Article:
The shRNA design, lentivirus production, and infection were done as previously described70. The following DNA oligonucleotides (Eurofins MWG Operon) targeting USP10 were cloned into pLKO.1 lentivirus vector: shUSP10-1 sense: 5′-CCGGGCCTCTCTTTAGTGGCTCTTTCTCGAGAAAGAGCCACT AAAGAGAGGCTTTTTG-3′; shUSP10-1 antisense: 5′-AATTCAAAAAGCCTCTCTTTAGTGGC TCTTTCTCGAGAAAGAGCCACTAAAGAGAGGC-3′; shUSP10-2 sense: 5′-CCGGCCTATGTG GAAACTAAGTATTCTCGAGAATACTTAGTTTCCACATAGGTTTTTG-3′; shUSP10-2 anti- sense: 5′-AATTCAAAAACCTATGTGGAAACTAAGTATTCTCGAGAATACTTAGTTTCCACATA GG-3′; shUSP10-3 sense: 5′-CCGGCCCATGATAGACAGCTTTGTTCTCGAGAACAAAGCTG TCTATCATGGGTTTTTG-3′; shUSP10-3 antisense: 5′-AATTCAAAAACCCATGATAGACAGC TTTGTTCTCGAGAACAAAGCTGTCTATCATGGG-3′. The following DNA oligonucleotides (Eurofins MWG Operon) targeting USP21 were cloned into pLKO.1 lentivirus vector: shUSP21-1 sense: 5′-CCGGGCCTTTCTACTCTGATGACAACTCGAGTTGTCATCAGAGTAGAAAGGCTT TTTG-3′; shUSP21-1 antisense: 5′-AATTCAAAAAGCCTTTCTACTCTGATGACAACTCGAGTT GTCATCAGAGTAGAAAGGC-3′; shUSP21-2 sense: 5′-CCGGGACCCTCTGCAATATCACTTT CTCGAGAAAGTGATATTGCAGAGGGTCTTTTTG-3′; shUSP21-2 antisense: 5′-AATTCAAAA AGACCCTCTGCAATATCACTTTCTCGAGAAAGTGATATTGCAGAGGGTC-3′; shUSP21-3 sense: 5′-CCGGCCACTTTGAGACGTAGCACTTCTCGAGAAGTGCTACGTCTCAAAGTGGTT TTTG-3′; shUSP21-3 antisense: 5′-AATTCAAAAACCACTTTGAGACGTAGCACTTCTCGAGA AGTGCTACGTCTCAAAGTGG-3′. All DNA sequences were previously validated and obtained from Mission shRNA library (Sigma-Aldrich). The control shRNA was targeted against green fluorescent protein (GFP). Flag-HA-USP10 (22543) plasmid was purchased from Addgene (Cambridge, MA)71. Retrovirus production and infection were done as previously described72. We used LNCaP/EV (empty vector) as the negative control cells72. Differences in AR protein between shUSP10-1, -2, -3 and shUSP21-1, -2, -3 were compared to shGFP (LNCaP and 22Rv1) and between LNCaP/USP10 and LNCaP/EV were determined by western blot as previously described73.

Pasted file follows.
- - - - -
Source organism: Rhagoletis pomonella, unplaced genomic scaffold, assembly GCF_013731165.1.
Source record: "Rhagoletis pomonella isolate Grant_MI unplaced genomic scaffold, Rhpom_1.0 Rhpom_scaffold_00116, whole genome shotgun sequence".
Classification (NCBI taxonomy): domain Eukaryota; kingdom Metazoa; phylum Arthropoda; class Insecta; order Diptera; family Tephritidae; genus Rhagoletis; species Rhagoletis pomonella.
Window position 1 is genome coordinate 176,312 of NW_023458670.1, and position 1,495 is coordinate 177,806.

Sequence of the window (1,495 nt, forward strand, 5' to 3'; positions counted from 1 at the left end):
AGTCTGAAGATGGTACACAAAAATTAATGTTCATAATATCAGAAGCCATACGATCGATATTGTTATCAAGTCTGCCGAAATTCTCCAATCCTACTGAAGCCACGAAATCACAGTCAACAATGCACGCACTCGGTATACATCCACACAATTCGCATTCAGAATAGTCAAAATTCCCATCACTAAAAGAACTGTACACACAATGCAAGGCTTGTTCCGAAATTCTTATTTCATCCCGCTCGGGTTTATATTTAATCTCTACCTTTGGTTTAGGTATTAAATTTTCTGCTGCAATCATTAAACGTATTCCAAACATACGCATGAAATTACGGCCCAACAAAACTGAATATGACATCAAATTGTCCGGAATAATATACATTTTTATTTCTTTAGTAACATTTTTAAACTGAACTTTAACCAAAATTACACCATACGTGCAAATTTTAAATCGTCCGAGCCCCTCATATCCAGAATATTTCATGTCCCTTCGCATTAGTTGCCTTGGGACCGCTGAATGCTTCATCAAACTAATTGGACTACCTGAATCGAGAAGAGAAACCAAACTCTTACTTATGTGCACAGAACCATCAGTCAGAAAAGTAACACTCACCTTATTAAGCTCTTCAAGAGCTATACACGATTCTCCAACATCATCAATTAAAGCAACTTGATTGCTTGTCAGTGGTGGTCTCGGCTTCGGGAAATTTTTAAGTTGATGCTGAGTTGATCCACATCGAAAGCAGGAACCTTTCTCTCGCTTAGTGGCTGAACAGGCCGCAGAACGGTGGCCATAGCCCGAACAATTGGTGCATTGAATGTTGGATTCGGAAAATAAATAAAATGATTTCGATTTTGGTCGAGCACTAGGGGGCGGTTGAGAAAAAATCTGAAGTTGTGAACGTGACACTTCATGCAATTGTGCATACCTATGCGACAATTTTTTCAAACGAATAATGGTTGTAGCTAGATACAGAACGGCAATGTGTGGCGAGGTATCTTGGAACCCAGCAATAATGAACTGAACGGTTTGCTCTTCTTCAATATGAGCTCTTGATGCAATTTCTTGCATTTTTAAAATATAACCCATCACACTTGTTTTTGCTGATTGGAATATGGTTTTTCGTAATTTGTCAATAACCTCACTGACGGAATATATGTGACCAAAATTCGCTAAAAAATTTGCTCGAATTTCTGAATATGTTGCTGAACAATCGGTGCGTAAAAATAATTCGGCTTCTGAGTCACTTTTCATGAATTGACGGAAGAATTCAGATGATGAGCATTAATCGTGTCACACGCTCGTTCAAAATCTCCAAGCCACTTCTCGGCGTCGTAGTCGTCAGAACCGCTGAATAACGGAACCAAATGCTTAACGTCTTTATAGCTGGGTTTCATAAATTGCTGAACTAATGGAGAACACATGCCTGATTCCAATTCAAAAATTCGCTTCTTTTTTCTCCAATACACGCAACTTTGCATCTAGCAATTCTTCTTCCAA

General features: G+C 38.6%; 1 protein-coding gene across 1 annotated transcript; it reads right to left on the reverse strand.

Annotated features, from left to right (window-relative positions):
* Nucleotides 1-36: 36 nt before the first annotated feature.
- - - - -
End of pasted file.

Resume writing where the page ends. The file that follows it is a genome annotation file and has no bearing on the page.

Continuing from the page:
Enz cell viability assay
The CellTiter Aqueous colorimetric method from Promega was used to determine cell viability of LNCaP, 22Rv1, and LN-AI/CSS PCa cells in media containing Enz (0.5–20 µM) or control (0.1% DMSO). Cell viability was normalized against the DMSO control and the data expressed as a percentage of control from three independent experiments done in triplicate.
Statistical differences between drug-treated and control PCa cells were determined by two-tailed Student’s t-test (unequal variance) from 2–3 independent experiments done in duplicate or triplicate with P < 0.05 considered significant.
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This work was supported by a Veterans Affairs BLR&D Merit Review grant (#086906) to CPS. We thank Drs. Guy Howard, Hermes Florez, and Bernard Roos for support, Kerry Burnstein and Bal Lokeshwar for providing cells, and Gaetan Delcroix for reviewing manuscript. We also thank the DNA cloning, protein production, DNA sequencing facility, and mass spectrometry teams of the MRC Protein Phosphorylation and Ubiquitylation Unit for support. MT was funded by Medical Research Council UK (MC_UU_12016/5) and the pharmaceutical companies supporting the Division of Signal Transduction Therapy (DSTT) (Boehringer-Ingelheim, GlaxoSmithKline, and Merck KGaA).